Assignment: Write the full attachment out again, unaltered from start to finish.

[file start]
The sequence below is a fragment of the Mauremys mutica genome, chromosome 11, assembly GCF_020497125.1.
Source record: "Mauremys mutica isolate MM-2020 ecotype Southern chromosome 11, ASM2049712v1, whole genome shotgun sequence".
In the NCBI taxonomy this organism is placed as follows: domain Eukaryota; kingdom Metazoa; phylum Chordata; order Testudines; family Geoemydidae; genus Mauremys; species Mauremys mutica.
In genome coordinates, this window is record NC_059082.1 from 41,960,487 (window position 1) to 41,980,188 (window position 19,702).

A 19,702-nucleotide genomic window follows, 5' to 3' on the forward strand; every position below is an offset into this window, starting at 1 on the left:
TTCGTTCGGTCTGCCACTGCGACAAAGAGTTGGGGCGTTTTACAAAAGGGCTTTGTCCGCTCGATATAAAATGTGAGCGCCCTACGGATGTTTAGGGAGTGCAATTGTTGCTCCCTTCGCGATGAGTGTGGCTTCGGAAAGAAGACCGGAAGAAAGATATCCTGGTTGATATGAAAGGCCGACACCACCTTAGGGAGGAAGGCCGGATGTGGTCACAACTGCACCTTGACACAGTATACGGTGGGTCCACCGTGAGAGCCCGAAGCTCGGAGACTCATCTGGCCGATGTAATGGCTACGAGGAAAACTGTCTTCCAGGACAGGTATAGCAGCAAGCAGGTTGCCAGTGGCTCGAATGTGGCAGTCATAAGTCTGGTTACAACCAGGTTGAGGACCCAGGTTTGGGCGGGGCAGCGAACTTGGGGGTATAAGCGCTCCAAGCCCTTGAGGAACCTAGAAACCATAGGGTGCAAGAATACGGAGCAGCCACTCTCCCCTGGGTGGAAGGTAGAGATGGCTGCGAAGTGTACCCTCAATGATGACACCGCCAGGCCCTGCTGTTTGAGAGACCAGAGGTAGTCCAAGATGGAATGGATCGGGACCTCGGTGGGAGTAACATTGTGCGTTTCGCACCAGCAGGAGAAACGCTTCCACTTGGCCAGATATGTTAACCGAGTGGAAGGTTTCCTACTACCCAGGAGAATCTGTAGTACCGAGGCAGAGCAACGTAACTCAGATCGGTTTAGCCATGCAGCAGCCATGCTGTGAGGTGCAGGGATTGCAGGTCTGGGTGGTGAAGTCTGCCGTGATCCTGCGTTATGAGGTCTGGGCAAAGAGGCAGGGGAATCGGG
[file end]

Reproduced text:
The sequence below is a fragment of the Mauremys mutica genome, chromosome 11, assembly GCF_020497125.1.
Source record: "Mauremys mutica isolate MM-2020 ecotype Southern chromosome 11, ASM2049712v1, whole genome shotgun sequence".
In the NCBI taxonomy this organism is placed as follows: domain Eukaryota; kingdom Metazoa; phylum Chordata; order Testudines; family Geoemydidae; genus Mauremys; species Mauremys mutica.
In genome coordinates, this window is record NC_059082.1 from 41,960,487 (window position 1) to 41,980,188 (window position 19,702).

A 19,702-nucleotide genomic window follows, 5' to 3' on the forward strand; every position below is an offset into this window, starting at 1 on the left:
TTCGTTCGGTCTGCCACTGCGACAAAGAGTTGGGGCGTTTTACAAAAGGGCTTTGTCCGCTCGATATAAAATGTGAGCGCCCTACGGATGTTTAGGGAGTGCAATTGTTGCTCCCTTCGCGATGAGTGTGGCTTCGGAAAGAAGACCGGAAGAAAGATATCCTGGTTGATATGAAAGGCCGACACCACCTTAGGGAGGAAGGCCGGATGTGGTCACAACTGCACCTTGACACAGTATACGGTGGGTCCACCGTGAGAGCCCGAAGCTCGGAGACTCATCTGGCCGATGTAATGGCTACGAGGAAAACTGTCTTCCAGGACAGGTATAGCAGCAAGCAGGTTGCCAGTGGCTCGAATGTGGCAGTCATAAGTCTGGTTACAACCAGGTTGAGGACCCAGGTTTGGGCGGGGCAGCGAACTTGGGGGTATAAGCGCTCCAAGCCCTTGAGGAACCTAGAAACCATAGGGTGCAAGAATACGGAGCAGCCACTCTCCCCTGGGTGGAAGGTAGAGATGGCTGCGAAGTGTACCCTCAATGATGACACCGCCAGGCCCTGCTGTTTGAGAGACCAGAGGTAGTCCAAGATGGAATGGATCGGGACCTCGGTGGGAGTAACATTGTGCGTTTCGCACCAGCAGGAGAAACGCTTCCACTTGGCCAGATATGTTAACCGAGTGGAAGGTTTCCTACTACCCAGGAGAATCTGTAGTACCGAGGCAGAGCAACGTAACTCAGATCGGTTTAGCCATGCAGCAGCCATGCTGTGAGGTGCAGGGATTGCAGGTCTGGGTGGTGAAGTCTGCCGTGATCCTGCGTTATGAGGTCTGGGCAAAGAGGCAGGGGAATCGGG